Machines designed by a California-based team can produce, in some cases, up to 300 gallons of fresh drinking water a day by pulling it straight from the air. And the team just won a $1.5 million prize for it.
The machines, dubbed Skywater, were created by the Skysource/Skywater Alliance, a team of sustainability experts from Venice, California. Skywater machines, housed in big metal boxes, are atmospheric water generators that condense water vapor from the atmosphere and turn it into drinking water. The machines can be powered by solar energy or the burning of biofuels. Depending on the model, they can be used for households, for farming or for emergency relief efforts.
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The prize, called the Water Abundance XPRIZE, was awarded Saturday by XPRIZE, a California nonprofit that runs competitions with sometimes multimillion dollars in prize money aimed at creating solutions for the world's problems. The Water Abundance XPRIZE was a two-year competition that sought to find answers to the global water crisis by facilitating the development of new technologies.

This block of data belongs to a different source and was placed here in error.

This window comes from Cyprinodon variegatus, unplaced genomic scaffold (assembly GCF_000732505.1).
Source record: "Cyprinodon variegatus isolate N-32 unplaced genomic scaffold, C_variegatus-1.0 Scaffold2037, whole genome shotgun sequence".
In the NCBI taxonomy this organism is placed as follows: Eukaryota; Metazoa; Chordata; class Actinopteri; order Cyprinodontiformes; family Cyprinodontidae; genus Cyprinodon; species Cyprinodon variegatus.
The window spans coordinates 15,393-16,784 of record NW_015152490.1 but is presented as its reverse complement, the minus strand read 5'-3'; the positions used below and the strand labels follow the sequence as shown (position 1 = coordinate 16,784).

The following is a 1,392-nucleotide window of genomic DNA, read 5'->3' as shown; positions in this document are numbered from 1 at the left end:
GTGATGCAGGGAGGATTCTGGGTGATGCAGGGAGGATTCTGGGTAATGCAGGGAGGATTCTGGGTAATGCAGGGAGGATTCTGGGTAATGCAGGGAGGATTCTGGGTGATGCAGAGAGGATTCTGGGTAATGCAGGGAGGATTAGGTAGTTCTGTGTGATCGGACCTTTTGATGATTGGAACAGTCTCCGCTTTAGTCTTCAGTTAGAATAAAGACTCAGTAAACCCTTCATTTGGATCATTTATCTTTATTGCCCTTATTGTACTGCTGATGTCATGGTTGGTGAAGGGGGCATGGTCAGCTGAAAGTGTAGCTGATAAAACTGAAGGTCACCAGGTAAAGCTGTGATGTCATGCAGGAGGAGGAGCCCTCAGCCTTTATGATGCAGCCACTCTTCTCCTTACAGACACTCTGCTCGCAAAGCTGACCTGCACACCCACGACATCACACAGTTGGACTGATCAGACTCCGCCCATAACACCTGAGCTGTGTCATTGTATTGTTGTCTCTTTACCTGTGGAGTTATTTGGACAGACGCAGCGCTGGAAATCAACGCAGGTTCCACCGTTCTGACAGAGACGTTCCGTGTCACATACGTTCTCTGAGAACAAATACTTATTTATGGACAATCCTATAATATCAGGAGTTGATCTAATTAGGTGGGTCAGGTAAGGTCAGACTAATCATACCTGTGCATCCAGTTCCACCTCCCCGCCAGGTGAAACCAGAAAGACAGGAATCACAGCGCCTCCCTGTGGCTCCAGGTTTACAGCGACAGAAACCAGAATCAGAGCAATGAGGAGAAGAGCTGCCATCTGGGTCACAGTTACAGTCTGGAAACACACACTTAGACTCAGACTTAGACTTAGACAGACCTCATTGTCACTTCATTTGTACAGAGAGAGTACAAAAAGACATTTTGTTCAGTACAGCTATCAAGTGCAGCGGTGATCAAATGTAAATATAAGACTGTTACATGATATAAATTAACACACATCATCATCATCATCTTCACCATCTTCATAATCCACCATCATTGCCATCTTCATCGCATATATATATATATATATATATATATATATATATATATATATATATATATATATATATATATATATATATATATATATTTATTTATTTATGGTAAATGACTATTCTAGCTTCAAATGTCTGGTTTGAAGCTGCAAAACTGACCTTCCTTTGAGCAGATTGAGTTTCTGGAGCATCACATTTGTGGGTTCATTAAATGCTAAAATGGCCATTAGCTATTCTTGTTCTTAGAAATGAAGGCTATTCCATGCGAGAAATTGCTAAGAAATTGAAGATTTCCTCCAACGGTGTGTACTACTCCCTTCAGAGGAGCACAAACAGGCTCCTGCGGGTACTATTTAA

David Hertz, one of leaders of the Skysource/Skywater Alliance, says he's excited about what the Skywater machines could do for people living in parts of the world where water is becoming more scarce.
"I've just been very, very interested in water ... but also the importance of fresh water to mankind," Hertz, an architect who specializes in constructing sustainable buildings, says in a video on the team's website. "And in being in California, the issues are fast approaching crisis proportions."
Hertz says there's more than enough water vapor in the air from which the machines can extract to produce gallons of water every day. Hertz estimates there's about "37.5 million billion gallons of water" in the atmosphere at any given time, which Skysource says is more fresh water than in all the rivers on Earth.
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